Hypochlorous Acid

- when Chlorine in its various forms is added to the water it produces Hypochlorous Acid - the chemical formula for which is HOCl 3D molecule hypochlorous acid(Hydrogen+Oxygen+Chlorine)

  • Hypochlorous Acid controls bacteria and algae and also oxidizes organic wastes
  • Hypochlorous Acid is a very weak acid and therefore not harmful to people
  • HOCl dissociates (splits up) in water like this: - HOCl <===> H+ + OCl- (hypochlorite ion)
  • HOCl reacts with bacteria and organics and is a very effective sanitizer
  • OCl- reacts with ammonia (NH3) and is an extremely strong oxidizer
  • HOCl reacts with sunlight and is destroyed by it
  • Therefore Cyanuric Acid (CYA) is maintained in the pool at a concentration of 30-50ppm, to protect the Hypochlorous Acid
  • HOCl exists in a killing form (HOCl) and as a strong oxidizer (OCl-)
  • The pH of water determines the proportions of HOCl, H+ and OCl- that are produced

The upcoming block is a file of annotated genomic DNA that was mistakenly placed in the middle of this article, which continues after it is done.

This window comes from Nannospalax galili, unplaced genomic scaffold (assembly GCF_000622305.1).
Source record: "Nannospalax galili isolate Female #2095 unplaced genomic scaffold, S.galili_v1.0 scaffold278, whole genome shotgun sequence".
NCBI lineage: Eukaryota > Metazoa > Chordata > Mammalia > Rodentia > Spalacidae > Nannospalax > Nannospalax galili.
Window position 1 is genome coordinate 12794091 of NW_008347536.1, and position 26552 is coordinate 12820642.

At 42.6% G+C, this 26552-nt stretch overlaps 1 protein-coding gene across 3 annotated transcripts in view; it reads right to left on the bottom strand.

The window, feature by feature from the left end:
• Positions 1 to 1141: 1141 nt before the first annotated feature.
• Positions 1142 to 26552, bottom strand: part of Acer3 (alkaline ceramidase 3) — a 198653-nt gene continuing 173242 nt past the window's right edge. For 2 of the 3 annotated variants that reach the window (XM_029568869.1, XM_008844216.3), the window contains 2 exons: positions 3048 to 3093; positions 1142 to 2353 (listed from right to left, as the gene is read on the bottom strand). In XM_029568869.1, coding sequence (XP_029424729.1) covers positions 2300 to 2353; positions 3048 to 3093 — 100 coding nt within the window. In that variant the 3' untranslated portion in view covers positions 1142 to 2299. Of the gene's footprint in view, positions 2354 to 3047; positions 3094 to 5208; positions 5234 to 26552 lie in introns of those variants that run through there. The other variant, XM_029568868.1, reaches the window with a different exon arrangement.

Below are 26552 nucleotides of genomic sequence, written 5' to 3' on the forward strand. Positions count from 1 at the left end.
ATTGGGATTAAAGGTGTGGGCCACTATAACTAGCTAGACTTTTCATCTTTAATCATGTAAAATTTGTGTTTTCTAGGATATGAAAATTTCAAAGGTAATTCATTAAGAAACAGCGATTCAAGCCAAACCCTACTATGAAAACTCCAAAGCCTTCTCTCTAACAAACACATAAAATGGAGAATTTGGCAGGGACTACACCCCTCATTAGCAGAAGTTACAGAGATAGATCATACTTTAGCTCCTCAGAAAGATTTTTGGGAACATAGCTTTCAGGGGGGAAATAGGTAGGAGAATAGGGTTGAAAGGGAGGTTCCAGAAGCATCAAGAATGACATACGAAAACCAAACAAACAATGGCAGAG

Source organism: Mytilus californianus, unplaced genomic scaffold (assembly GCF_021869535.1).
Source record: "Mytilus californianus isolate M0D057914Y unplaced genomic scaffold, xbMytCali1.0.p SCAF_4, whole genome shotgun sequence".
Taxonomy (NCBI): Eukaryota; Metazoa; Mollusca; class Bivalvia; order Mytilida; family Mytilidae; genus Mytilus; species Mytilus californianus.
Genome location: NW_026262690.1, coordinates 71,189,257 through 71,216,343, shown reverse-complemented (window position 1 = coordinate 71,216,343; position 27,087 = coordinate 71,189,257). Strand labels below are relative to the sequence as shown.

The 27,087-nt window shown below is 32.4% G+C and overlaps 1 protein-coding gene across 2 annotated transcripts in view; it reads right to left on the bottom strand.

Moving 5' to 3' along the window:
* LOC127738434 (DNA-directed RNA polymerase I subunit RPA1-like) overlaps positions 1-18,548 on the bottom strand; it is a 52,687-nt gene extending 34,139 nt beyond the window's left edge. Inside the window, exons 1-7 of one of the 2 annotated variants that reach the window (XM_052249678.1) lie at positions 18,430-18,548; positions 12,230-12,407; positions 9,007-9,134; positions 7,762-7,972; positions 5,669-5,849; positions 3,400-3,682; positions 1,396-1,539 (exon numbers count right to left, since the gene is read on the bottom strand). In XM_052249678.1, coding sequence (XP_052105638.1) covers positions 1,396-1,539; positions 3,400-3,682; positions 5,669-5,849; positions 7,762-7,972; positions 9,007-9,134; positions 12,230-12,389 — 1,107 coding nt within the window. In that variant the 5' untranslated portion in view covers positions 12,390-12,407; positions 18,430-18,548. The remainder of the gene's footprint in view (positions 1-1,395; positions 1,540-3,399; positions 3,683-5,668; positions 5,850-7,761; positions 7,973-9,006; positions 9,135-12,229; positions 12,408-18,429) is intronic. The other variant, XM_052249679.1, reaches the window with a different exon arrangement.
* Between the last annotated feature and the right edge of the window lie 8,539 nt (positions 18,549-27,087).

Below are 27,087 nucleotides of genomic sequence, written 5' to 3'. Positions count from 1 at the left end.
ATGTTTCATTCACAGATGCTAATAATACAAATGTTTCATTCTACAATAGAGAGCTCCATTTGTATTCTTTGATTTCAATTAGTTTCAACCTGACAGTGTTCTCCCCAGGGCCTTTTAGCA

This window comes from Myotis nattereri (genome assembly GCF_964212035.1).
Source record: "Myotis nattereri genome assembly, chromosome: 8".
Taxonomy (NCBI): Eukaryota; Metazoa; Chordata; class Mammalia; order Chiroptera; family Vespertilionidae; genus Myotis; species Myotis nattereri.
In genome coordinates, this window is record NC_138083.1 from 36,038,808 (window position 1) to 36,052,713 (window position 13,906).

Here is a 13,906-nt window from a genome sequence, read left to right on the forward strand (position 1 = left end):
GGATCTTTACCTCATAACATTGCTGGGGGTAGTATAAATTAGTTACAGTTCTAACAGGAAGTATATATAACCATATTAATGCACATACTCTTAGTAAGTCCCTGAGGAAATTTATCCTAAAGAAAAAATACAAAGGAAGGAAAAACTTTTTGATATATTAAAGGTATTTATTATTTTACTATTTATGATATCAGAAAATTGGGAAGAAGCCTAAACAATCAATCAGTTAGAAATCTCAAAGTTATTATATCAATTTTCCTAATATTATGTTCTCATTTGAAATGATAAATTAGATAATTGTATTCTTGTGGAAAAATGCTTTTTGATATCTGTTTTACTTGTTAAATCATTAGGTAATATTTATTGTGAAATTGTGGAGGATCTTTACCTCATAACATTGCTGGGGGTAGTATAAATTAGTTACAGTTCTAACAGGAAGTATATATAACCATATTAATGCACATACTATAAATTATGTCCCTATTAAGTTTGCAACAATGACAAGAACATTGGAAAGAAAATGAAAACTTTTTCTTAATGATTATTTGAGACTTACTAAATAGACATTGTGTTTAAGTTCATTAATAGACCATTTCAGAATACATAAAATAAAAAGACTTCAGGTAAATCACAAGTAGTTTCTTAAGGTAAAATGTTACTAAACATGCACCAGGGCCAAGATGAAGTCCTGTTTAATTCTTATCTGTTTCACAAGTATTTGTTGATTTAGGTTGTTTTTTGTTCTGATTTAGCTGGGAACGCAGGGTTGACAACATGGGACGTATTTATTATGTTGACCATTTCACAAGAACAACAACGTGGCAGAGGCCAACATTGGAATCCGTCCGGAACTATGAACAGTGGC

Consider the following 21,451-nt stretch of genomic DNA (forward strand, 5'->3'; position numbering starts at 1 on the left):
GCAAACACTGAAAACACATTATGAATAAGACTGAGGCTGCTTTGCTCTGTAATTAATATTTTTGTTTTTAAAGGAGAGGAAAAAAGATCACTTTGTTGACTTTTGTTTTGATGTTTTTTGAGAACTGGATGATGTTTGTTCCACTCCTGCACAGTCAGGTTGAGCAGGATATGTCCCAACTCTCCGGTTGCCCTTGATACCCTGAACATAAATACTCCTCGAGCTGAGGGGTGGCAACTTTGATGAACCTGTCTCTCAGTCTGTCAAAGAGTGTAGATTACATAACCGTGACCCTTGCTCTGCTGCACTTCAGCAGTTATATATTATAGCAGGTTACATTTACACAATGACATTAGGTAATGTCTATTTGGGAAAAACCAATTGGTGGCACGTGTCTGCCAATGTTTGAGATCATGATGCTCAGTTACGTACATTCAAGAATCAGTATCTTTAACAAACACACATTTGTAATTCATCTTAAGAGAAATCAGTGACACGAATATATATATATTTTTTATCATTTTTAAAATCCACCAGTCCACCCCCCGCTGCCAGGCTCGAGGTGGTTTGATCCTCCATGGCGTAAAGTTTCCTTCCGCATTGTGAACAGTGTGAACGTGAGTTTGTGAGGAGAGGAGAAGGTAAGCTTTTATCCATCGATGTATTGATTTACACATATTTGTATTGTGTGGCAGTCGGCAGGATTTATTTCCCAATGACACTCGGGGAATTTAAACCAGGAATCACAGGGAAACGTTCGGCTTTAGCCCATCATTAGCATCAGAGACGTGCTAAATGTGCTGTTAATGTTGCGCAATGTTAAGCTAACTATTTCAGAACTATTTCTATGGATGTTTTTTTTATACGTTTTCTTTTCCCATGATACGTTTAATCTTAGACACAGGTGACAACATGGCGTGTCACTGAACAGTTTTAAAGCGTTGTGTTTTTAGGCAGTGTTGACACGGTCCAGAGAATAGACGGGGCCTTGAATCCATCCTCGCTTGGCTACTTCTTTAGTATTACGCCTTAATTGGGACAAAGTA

• The pH of the water is therefore very important
  • Chlorine works most efficiently when the pH of the water is at, or close to, 7.4
  • At low pH Chlorine is used up very quickly
  • At a high pH Chlorine doesn't produce very much Hypochlorous Acid - it is mostly in the form H+ and OCl- (plenty of oxidizer but not much sanitizer)
  • Pools kept at higher pH values have more problems with algae and bacteria, so the Chlorine level must be raised to compensate for this
  • Chlorine as Hypochlorous Acid (HOCl) is needed for sanitizing pools
  • Chlorine as (OCl-) is needed for oxidization of pollutants
  • Hypochlorous Acid is reduced to inactive chloride ion when it has completed its task
  • The reaction of HOCl with ammonia produces a series of chlorine-like odorous, irritating compounds called ‘chloramines’ or ‘combined chlorine’
  • Combined Chlorine is a very poor sanitizer
  • Chloramines irritate eyes, skin and mucous membranes and are often confused with Chlorine because they smell strongly
  • Free available Chlorine at levels up to 20 ppm has no detectable taste or odour and causes little or no irritation to  eyes, skin and mucous membranes
  • This level of 20ppm is not safe for swimming, however, and pools should be kept below 5ppm, ideally in the range 1-3ppm

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Ken Walker - MyPoolGuru©